HTC Corp. has never been cheaper for buyers attracted to the smartphone maker’s hardware and engineering prowess.
After peaking in 2011, HTC’s stock has plunged 88 percent as the Taiwanese company lost market share to industry leaders Samsung Electronics Co. and Apple Inc. Now, Chinese vendors including ZTE Corp., Lenovo Group Ltd. and Huawei Technologies Co. could zero in on the $4.2 billion company as a takeover target to help them gain technological know-how and a still well-regarded and recognized brand as they expand in mobile devices, according to Sanford C. Bernstein & Co.
“They continue to produce the best phones of the industry,” Pierre Ferragu, an analyst at Bernstein in London, said of HTC. “They have good brand recognition. From that perspective, they could be an acquisition target for a company with more scale but less product development expertise and weak brand positioning.”
HTC shares touched an almost eight-year low this month after the company signaled it may post its first quarterly loss since at least 2008 on a consolidated basis. The stock drop left the smartphone maker trading at a 56 percent discount to sales, its cheapest valuation ever, according to data compiled by Bloomberg.
Chairwoman Cher Wang and her family hold a stake in HTC and may stand in the way of a takeover so long as the phone maker still has cash to keep its business going, according to JI Asia. Without a pickup in sales, the company would enter a period of decline that may lead to a sale, Wedge Partners Corp. said.
HTC, the first maker of phones using software from Google Inc., was a contract manufacturer before it began promoting its own brand in 2006. The company had a short-lived reign at the top of the U.S. market in the third quarter of 2011, when it accounted for 24 percent of smartphone shipments, according to researcher Canalys.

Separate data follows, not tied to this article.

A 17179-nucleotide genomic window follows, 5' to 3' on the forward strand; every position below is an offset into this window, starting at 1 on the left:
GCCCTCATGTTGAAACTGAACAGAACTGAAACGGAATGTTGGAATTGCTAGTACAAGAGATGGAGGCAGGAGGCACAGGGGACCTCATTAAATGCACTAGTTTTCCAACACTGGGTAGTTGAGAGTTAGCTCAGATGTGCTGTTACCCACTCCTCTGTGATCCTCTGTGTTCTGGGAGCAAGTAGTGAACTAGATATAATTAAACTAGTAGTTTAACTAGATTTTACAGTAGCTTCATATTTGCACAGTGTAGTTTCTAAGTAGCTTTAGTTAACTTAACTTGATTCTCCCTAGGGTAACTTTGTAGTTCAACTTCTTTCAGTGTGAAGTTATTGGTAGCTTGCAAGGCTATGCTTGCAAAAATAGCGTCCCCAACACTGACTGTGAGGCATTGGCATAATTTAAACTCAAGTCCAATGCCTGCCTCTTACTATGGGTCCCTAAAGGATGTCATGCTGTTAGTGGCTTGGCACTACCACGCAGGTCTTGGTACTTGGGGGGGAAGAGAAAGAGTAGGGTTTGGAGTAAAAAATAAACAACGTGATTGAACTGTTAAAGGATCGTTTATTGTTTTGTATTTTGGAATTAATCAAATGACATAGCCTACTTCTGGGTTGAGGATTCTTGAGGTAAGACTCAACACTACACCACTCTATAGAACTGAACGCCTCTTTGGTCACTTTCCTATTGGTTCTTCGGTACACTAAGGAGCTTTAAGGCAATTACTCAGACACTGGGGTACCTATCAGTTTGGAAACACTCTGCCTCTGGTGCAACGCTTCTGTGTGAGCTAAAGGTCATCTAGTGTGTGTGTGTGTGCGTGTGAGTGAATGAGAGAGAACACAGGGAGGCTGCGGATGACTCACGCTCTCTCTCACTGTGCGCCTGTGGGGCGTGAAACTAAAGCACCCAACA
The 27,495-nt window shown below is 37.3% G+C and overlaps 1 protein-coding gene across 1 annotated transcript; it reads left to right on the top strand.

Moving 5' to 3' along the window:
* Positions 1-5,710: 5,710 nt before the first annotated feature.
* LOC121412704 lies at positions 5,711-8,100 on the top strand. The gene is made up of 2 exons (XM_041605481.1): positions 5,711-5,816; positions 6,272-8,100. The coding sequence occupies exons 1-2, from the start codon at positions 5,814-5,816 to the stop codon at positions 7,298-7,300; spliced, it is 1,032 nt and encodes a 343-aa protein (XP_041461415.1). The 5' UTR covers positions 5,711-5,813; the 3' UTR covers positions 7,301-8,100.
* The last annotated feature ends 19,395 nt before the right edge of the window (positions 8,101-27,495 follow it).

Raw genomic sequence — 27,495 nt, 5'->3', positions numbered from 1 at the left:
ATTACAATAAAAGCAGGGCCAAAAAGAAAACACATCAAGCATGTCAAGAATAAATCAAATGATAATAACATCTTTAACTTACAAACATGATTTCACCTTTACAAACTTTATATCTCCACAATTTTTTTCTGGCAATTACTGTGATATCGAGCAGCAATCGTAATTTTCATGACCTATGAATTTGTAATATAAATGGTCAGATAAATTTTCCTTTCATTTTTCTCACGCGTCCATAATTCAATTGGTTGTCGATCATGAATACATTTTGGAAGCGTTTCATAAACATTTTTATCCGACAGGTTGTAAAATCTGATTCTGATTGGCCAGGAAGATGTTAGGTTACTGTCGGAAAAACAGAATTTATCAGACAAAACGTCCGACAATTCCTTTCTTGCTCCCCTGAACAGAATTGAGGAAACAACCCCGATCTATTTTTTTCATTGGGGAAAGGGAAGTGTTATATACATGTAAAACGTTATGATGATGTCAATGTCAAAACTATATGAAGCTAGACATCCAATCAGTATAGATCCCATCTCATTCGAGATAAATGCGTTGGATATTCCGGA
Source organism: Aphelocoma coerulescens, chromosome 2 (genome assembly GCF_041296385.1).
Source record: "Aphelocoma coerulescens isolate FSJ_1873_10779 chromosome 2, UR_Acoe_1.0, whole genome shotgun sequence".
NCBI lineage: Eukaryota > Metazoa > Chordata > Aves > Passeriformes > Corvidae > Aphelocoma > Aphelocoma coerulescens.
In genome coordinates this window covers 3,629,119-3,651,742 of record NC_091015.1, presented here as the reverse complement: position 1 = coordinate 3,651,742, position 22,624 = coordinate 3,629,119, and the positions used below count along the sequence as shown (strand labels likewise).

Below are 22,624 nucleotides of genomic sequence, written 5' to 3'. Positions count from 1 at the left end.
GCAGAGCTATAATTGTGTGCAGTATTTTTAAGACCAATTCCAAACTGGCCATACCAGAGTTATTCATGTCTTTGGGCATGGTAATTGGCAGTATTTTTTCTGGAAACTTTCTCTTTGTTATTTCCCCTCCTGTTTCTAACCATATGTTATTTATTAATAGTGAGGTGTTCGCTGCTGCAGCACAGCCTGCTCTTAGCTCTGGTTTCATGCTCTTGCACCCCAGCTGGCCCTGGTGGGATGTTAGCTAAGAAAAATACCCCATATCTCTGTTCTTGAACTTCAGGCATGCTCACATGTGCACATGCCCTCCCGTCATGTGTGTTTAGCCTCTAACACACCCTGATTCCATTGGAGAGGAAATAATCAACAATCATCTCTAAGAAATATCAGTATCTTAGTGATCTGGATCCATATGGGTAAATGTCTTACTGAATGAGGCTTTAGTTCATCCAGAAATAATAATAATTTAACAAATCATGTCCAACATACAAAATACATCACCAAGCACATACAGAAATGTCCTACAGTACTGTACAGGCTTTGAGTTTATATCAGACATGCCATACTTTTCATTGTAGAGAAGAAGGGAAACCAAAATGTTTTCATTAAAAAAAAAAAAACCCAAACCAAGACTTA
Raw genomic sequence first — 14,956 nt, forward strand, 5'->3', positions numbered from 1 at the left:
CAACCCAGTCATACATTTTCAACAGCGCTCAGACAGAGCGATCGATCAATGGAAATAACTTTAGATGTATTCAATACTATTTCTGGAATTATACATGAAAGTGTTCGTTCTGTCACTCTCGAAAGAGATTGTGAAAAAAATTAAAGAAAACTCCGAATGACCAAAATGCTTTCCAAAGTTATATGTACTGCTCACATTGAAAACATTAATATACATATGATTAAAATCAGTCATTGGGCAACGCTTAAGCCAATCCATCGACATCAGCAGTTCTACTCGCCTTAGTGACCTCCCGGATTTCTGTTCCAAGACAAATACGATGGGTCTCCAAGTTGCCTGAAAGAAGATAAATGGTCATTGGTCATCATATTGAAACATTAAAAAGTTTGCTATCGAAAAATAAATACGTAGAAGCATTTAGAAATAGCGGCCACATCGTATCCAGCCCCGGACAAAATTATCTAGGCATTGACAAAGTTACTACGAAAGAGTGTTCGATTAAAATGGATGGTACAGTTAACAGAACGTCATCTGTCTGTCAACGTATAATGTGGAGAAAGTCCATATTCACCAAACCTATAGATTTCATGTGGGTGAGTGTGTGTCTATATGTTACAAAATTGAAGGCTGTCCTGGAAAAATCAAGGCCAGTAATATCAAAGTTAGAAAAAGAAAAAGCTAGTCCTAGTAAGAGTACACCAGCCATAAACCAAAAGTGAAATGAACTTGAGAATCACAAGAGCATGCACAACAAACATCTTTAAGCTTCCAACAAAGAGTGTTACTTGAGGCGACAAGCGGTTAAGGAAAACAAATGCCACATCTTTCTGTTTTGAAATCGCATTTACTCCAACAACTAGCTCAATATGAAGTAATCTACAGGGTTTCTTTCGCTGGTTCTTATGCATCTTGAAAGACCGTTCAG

Amid intensifying pressure from Samsung and Apple at the high end and Chinese makers among less expensive handsets, HTC’s share of the global smartphone market has fallen to 2.8 percent as of the second quarter from 5.8 percent a year earlier, data compiled by Bloomberg show.
While growth for more expensive phones is slowing, HTC still offers “the best piece of hardware outside the iPhone” with its HTC One, Brian Blair, a New York-based analyst at Wedge Partners, said in a phone interview.
The company in February 2012 said it had “dropped the ball” on products, pointing to weaknesses in design and engineering. The HTC One, which was supposed to herald a reversal of fortune, has so far failed to stop a slide in the company’s sales since the phone’s introduction was delayed to the same timeframe as Samsung’s flagship Galaxy S4.
Chinese vendors, such as Huawei and ZTE, are the most likely acquirers for HTC as they expand in mobile devices, according to Blair and Charles Golvin at Forrester Research Inc. Beijing-based Lenovo, the world’s largest maker of desktop and laptop personal computers, is also a potential buyer, Bernstein’s Ferragu said in an e-mail.
Lenovo is “definitely seeking opportunities” for acquisitions in both PCs and smartphones, Chief Executive Officer Yang Yuanqing said in an interview last week.